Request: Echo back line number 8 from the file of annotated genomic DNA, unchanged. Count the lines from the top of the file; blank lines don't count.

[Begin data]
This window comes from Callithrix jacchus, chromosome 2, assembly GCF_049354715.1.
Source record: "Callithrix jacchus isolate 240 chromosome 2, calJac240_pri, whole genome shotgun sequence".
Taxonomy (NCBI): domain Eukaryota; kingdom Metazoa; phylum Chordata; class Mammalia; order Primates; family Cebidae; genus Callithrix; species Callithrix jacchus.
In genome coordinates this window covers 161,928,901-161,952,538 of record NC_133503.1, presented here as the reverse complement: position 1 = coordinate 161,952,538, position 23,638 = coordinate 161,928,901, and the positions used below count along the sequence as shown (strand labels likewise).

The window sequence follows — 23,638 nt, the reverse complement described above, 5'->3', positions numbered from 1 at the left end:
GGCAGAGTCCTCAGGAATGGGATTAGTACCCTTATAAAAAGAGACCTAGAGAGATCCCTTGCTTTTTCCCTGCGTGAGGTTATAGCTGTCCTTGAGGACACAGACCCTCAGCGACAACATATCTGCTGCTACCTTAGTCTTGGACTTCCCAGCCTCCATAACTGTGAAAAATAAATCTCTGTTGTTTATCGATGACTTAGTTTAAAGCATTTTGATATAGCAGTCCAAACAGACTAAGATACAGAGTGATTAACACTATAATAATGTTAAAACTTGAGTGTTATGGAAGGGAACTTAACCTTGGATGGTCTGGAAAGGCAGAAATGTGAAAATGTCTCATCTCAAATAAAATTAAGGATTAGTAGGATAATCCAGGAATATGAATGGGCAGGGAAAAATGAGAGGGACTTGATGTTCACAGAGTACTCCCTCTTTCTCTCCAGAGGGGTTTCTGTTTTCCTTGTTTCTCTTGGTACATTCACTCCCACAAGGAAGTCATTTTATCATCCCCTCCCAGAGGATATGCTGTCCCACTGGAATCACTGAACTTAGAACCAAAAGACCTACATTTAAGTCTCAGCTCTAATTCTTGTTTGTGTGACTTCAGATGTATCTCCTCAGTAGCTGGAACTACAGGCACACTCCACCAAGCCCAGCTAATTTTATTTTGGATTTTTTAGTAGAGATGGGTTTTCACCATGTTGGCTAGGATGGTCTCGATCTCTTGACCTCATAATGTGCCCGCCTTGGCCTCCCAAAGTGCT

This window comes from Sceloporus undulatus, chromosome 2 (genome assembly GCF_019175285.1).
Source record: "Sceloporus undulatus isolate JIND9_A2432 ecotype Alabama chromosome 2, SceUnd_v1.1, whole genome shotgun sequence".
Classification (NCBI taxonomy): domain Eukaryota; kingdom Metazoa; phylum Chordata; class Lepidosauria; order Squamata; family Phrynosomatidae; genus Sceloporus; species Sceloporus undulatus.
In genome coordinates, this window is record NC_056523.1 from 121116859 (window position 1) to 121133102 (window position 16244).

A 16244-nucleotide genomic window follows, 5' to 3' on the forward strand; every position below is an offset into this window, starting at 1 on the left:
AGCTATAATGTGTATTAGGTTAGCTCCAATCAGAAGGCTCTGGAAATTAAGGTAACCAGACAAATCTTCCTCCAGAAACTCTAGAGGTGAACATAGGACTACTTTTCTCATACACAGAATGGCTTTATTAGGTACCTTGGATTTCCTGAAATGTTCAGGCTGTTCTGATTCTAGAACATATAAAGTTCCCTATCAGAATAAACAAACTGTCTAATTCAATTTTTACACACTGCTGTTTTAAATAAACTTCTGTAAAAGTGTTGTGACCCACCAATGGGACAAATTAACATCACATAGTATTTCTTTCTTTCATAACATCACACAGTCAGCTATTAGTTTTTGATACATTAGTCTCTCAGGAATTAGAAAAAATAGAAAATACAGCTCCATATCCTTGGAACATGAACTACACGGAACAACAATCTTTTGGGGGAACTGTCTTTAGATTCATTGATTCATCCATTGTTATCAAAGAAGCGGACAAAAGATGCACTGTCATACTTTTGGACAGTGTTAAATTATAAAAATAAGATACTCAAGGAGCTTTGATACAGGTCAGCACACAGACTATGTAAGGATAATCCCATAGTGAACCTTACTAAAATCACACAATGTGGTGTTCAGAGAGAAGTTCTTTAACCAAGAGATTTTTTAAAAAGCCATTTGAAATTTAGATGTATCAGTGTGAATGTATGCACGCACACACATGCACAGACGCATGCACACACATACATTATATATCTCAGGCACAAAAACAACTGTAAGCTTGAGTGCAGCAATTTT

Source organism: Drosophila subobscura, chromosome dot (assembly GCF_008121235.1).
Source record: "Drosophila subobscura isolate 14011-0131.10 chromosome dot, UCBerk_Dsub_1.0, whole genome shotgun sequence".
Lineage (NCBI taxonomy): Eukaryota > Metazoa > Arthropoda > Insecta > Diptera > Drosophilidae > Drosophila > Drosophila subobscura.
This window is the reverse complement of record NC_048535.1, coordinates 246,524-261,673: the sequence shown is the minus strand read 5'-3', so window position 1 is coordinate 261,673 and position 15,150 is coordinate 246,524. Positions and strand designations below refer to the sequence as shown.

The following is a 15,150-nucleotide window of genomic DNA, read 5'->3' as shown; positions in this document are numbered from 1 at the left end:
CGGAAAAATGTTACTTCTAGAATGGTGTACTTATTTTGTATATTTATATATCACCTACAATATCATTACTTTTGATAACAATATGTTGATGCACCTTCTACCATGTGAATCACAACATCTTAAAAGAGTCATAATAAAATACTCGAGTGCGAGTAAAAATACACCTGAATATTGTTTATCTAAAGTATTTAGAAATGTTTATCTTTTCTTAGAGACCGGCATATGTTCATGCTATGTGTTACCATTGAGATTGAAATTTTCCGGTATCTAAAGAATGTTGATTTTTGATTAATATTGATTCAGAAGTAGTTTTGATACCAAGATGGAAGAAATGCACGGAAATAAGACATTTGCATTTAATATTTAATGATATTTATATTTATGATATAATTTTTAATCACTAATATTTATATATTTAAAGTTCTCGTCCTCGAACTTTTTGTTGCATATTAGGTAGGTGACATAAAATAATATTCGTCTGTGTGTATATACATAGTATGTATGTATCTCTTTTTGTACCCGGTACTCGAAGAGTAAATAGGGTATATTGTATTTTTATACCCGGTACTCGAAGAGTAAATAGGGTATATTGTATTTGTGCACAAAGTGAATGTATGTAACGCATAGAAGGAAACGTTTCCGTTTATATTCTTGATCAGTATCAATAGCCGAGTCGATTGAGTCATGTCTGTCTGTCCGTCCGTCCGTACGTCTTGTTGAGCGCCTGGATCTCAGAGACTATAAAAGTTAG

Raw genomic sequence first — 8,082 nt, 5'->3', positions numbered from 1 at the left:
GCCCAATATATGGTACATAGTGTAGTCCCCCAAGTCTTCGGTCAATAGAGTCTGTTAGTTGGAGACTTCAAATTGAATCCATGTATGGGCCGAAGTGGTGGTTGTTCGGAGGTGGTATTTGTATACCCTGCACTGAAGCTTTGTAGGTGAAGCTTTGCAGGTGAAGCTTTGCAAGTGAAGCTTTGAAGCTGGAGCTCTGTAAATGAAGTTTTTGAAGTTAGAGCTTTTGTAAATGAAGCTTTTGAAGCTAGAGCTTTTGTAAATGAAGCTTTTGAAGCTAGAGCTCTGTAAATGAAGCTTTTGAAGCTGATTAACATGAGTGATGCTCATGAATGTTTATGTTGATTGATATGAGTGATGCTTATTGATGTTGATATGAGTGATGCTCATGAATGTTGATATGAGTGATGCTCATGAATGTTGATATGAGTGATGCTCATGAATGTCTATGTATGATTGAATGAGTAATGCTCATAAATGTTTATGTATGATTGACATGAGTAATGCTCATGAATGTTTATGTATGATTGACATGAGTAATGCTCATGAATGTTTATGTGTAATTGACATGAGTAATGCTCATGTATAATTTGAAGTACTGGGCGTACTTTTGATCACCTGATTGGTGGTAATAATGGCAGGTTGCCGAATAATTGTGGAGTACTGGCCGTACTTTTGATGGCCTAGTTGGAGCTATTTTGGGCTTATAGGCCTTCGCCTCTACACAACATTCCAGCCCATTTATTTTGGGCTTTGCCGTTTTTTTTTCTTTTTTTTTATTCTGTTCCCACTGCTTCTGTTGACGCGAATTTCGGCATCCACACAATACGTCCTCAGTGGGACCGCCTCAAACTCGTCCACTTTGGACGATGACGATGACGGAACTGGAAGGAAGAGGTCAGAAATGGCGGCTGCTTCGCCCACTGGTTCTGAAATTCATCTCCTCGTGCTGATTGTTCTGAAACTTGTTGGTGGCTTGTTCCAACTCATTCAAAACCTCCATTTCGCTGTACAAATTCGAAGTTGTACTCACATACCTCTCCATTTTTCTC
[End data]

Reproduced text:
Source record: "Sceloporus undulatus isolate JIND9_A2432 ecotype Alabama chromosome 2, SceUnd_v1.1, whole genome shotgun sequence".